This is a story about cowboys and crooks, about happiness and hope, and how if all we’ve got is the power of good over evil then we need to take a leap of faith, writes Greg Ardé.
This quote is attributed to author Paulo Coelho and it gave me heart when I heard it while attending the Hammersdale-Cato Ridge Development Association AGM: If you think adventure is dangerous, try routine; it is lethal. I was mightily heartened by the work that John White and his colleagues are doing to advance their region as a place of growth and job creation. The organisation is three years old and boasts 58 member companies that employ 9 000 people and collaborate on issues of mutual interest, including an enviable outreach programme to small businesses in the area.
White assembled a stellar line-up of speakers: Zondo Commission evidence leader Paul Pretorius; Rivonia Circle founder Songezo Zibi; and Gift of the Givers founder Imtiaz Sooliman.
At first blush everything the speakers said reinforced in depressing detail what we all well know – we feel like the country is being run largely by a criminal enterprise masquerading as a political party. Not long after this august gathering was the disgraceful spectacle we call the State of the Nation address where charlatans dressed in designer red overalls tried their best to overrun parliament.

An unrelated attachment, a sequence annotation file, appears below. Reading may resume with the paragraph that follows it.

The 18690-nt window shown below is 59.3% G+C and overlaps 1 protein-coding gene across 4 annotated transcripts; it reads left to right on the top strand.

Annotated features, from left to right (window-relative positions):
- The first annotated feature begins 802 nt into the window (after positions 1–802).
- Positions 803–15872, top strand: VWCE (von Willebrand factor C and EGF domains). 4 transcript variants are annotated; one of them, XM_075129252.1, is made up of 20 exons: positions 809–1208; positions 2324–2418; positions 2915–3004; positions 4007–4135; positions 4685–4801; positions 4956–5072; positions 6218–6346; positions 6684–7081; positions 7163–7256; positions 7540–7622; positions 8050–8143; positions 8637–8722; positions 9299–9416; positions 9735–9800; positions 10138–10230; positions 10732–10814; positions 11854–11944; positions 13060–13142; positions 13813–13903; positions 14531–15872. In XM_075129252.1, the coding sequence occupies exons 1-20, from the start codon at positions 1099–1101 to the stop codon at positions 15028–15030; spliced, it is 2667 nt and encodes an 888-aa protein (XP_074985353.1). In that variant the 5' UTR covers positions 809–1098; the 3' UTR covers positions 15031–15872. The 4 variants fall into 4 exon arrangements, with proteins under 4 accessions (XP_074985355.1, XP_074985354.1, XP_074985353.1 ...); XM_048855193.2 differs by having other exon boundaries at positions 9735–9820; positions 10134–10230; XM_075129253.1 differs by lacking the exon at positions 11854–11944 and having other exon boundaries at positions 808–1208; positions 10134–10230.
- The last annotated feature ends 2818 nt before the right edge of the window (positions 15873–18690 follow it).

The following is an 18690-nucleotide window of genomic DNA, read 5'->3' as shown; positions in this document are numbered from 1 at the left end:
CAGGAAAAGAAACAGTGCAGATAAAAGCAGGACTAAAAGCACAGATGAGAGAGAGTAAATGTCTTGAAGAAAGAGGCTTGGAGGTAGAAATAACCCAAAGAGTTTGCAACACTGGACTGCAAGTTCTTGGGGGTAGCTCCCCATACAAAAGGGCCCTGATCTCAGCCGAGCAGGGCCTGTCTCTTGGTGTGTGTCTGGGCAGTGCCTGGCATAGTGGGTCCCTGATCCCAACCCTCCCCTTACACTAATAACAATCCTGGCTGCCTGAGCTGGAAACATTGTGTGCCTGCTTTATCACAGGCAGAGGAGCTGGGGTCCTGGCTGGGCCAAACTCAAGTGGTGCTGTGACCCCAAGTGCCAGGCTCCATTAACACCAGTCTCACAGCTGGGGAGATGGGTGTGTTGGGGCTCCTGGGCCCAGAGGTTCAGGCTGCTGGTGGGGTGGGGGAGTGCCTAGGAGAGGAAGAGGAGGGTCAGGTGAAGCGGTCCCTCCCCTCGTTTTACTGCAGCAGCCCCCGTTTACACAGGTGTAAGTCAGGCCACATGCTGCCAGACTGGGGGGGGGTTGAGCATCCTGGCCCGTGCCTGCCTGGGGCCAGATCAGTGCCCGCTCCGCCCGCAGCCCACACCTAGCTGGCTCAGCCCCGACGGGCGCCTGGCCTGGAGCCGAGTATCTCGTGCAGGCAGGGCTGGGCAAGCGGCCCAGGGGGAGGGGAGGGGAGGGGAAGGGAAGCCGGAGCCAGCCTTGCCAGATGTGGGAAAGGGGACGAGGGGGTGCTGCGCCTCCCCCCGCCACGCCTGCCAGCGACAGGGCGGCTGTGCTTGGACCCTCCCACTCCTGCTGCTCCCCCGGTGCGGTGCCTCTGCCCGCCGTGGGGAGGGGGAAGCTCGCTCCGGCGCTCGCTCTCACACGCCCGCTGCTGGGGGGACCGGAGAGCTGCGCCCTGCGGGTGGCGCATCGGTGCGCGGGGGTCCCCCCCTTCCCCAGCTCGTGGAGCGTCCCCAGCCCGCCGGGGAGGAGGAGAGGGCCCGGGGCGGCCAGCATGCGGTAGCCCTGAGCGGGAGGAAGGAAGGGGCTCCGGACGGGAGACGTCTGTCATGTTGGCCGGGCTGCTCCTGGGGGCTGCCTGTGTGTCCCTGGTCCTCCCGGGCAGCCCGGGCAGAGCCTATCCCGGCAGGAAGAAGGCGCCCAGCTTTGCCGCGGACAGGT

I was reminded of Paul Pretorius quoting Coelho. Most people would kill for a spot of routine – a regular supply of electricity and water complemented by smooth roads, an effective criminal justice system, and a reliable, non-partisan state bureaucracy.
Pretorius explained how rotters in the ruling party made structural changes to the state to facilitate state capture. It involved money laundering and all manner of villainy enabled by an ineffectual police force, a gutted prosecutorial service and a bunch of parliamentarians unable to perform critical oversight because they were party lickspittles more concerned about their privilege than the country.
Don’t let this happen again, Pretorius warned. Be vigilant about the sabotage of state-owned enterprises, construction mafias and the rising number of assassinations.
The shooting of rapper AKA in Florida Road brought home the horror of rising killings in KZN. There is an alarming increase of private security cowboys in the province who seem to be a law unto themselves.
Mindful of what Pretorius said, Zibi said it was difficult to find hope for recovery when the state machine is diverted to benefit private pockets. Municipalities are collapsing and businesses are distracted with buying generators and fixing potholes. Get involved, somehow, Zibi urged.
“Now is not the time to get despondent and afraid. If you think you are too small to be effective then you haven’t spent a night with a mosquito,” Pretorius said.
Inimitable and utterly inspiring, Sooliman reminded the crowd that South Africa belongs to us, not them. Violent agitators want hopelessness and chaos. They want to rob us of compassion, kindness and dignity.